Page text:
Phylogenetic Relationships and Historical Biogeography of Neotropical Parrots (Psittaciformes: Psittacidae: Arini) Inferred from Mitochondrial and Nuclear DNA Sequences
ABSTRACT Previous hypotheses of phylogenetic relationships among Neotropical parrots were based on limited taxon sampling and lacked support for most internal nodes. In this study we increased the number of taxa (29 species belonging to 25 of the 30 genera) and gene sequences (6388 base pairs of RAG-1, cyt b, NADH2, ATPase 6, ATPase 8, COIII, 12S rDNA, and 16S rDNA) to obtain a stronger molecular phylogenetic hypothesis for this group of birds. Analyses of the combined gene sequences using maximum likelihood and Bayesian methods resulted in a well-supported phylogeny and indicated that amazons and allies are a sister clade to macaws, conures, and relatives, and these two clades are in turn a sister group to parrotlets. Key morphological and behavioral characters used in previous classifications were mapped on the molecular tree and were phylogenetically uninformative. We estimated divergence times of taxa using the molecular tree and Bayesian and penalized likelihood methods that allow for rate variation in DNA substitutions among sites and taxa. Our estimates suggest that the Neotropical parrots shared a common ancestor with Australian parrots 59 Mya (million of years ago; 95% credibility interval (CrI) 66, 51 Mya), well before Australia separated from Antarctica and South America, implying that ancestral parrots were widespread in Gondwanaland. Thus, the divergence of Australian and Neotropical parrots could be attributed to vicariance. The three major clades of Neotropical parrots originated about 50 Mya (95% CrI 57, 41 Mya), coinciding with periods of higher sea level when both Antarctica and South America were fragmented with transcontinental seaways, and likely isolated the ancestors of modern Neotropical parrots in different regions in these continents. The correspondence between major paleoenvironmental changes in South America and the diversification of genera in the clade of amazons and allies between 46 and 16 Mya suggests they diversified exclusively in South America. Conversely, ancestors of parrotlets and of macaws, conures, and allies may have been isolated in Antarctica and/or the southern cone of South America, and only dispersed out of these southern regions when climate cooled and Antarctica became ice-encrusted about 35 Mya. The subsequent radiation of macaws and their allies in South America beginning about 28 Mya (95% CrI 22, 35 Mya) coincides with the uplift of the Andes and the subsequent formation of dry, open grassland habitats that would have facilitated ecological speciation via niche expansion from forested habitats.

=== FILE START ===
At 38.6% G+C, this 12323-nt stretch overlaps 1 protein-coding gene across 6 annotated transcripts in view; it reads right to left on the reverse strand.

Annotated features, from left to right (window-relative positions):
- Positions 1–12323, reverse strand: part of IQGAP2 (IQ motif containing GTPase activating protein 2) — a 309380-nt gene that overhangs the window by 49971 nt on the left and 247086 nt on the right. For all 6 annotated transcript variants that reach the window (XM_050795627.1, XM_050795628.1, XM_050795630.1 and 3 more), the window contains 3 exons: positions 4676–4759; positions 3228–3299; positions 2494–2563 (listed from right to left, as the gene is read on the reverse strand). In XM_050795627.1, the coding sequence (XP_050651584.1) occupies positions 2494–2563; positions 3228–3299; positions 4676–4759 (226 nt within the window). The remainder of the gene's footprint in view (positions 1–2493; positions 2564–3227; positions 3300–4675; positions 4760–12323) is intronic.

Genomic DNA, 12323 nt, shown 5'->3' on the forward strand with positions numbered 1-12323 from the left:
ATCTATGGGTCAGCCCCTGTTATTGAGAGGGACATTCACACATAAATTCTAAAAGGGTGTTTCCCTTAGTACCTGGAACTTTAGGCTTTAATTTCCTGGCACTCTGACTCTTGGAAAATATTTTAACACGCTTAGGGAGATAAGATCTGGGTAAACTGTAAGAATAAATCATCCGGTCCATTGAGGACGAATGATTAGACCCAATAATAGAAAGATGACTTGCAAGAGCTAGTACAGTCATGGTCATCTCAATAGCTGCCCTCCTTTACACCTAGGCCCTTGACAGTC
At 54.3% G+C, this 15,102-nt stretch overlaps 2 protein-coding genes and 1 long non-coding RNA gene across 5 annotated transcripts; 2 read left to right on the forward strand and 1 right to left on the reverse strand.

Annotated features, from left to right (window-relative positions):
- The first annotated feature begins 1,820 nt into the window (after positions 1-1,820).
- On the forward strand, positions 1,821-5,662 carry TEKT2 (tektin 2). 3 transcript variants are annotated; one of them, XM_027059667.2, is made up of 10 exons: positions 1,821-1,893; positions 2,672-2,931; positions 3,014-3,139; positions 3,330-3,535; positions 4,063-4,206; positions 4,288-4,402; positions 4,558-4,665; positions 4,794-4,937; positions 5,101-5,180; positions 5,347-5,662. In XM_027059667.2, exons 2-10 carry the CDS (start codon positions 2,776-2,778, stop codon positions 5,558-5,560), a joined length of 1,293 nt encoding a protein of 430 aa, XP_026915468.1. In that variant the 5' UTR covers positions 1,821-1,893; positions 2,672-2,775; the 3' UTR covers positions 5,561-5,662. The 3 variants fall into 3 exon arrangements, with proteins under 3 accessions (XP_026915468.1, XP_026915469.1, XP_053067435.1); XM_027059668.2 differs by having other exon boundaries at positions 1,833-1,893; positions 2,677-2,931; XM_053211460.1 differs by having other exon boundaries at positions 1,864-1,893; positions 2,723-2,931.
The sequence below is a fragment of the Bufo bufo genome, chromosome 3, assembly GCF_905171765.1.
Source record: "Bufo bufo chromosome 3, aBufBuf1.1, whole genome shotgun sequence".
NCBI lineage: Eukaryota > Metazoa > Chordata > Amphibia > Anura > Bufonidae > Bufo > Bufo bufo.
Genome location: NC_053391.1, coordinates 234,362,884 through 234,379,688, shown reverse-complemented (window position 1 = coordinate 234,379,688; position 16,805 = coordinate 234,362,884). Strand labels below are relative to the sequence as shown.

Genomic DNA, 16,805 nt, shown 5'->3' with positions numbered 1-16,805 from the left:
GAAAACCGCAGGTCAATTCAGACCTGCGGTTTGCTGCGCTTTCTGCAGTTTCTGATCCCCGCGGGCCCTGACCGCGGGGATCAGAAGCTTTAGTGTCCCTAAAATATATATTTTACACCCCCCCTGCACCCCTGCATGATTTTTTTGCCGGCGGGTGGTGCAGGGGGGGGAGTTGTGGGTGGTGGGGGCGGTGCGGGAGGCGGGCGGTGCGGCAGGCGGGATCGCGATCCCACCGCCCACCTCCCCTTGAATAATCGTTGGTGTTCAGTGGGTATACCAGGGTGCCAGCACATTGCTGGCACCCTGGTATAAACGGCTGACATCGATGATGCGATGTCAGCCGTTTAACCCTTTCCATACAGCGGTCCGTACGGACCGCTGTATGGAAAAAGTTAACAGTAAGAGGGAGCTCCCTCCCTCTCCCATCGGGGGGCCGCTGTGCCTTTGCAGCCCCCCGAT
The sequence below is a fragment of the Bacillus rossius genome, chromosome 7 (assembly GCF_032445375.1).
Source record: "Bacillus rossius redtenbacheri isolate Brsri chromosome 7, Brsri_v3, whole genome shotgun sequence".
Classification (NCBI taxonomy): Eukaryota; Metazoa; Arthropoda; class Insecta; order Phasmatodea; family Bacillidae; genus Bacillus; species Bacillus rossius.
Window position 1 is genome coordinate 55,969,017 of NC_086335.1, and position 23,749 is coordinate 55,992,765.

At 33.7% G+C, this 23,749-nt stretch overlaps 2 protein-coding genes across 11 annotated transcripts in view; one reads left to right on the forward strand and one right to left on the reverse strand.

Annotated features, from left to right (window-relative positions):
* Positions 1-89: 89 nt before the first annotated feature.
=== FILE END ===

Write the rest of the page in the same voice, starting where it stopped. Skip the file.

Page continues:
[Show abstract] [Hide abstract]
- "animals (Pereira et al. 2002; Tavares et al. 2006). Six haplotypes were identified (Supplementary Table S1 online). "
ABSTRACT: Illegal trade threatens the survival of many wild species, and molecular forensics can shed light on various questions raised during the investigation of cases of illegal trade. Among these questions is the identity of the species involved. Here we report a case of a man who was caught in a Brazilian airport trying to travel with 58 avian eggs. He claimed they were quail eggs, but authorities suspected they were from parrots. The embryos never hatched and it was not possible to identify them based on morphology. As 29% of parrot species are endangered, the identity of the species involved was important to establish a stronger criminal case. Thus, we identified the embryos' species based on the analyses of mitochondrial DNA sequences (cytochrome c oxidase subunit I gene [COI] and 16S ribosomal DNA). Embryonic COI sequences were compared with those deposited in BOLD (The Barcode of Life Data System) while their 16S sequences were compared with GenBank sequences. Clustering analysis based on neighbor-joining was also performed using parrot COI and 16S sequences deposited in BOLD and GenBank. The results, based on both genes, indicated that 57 embryos were parrots (Alipiopsitta xanthops, Ara ararauna, and the [Amazona aestiva/A. ochrocephala] complex), and 1 was an owl. This kind of data can help criminal investigations and to design species-specific anti-poaching strategies, and demonstrate how DNA sequence analysis in the identification of bird species is a powerful conservation tool. © The American Genetic Association 2015. All rights reserved. For permissions, please e-mail: email@example.com.The Journal of heredity 01/2015; 106 Suppl 1. DOI:10.1093/jhered/esv035 · 1.97 Impact Factor
[Show abstract] [Hide abstract]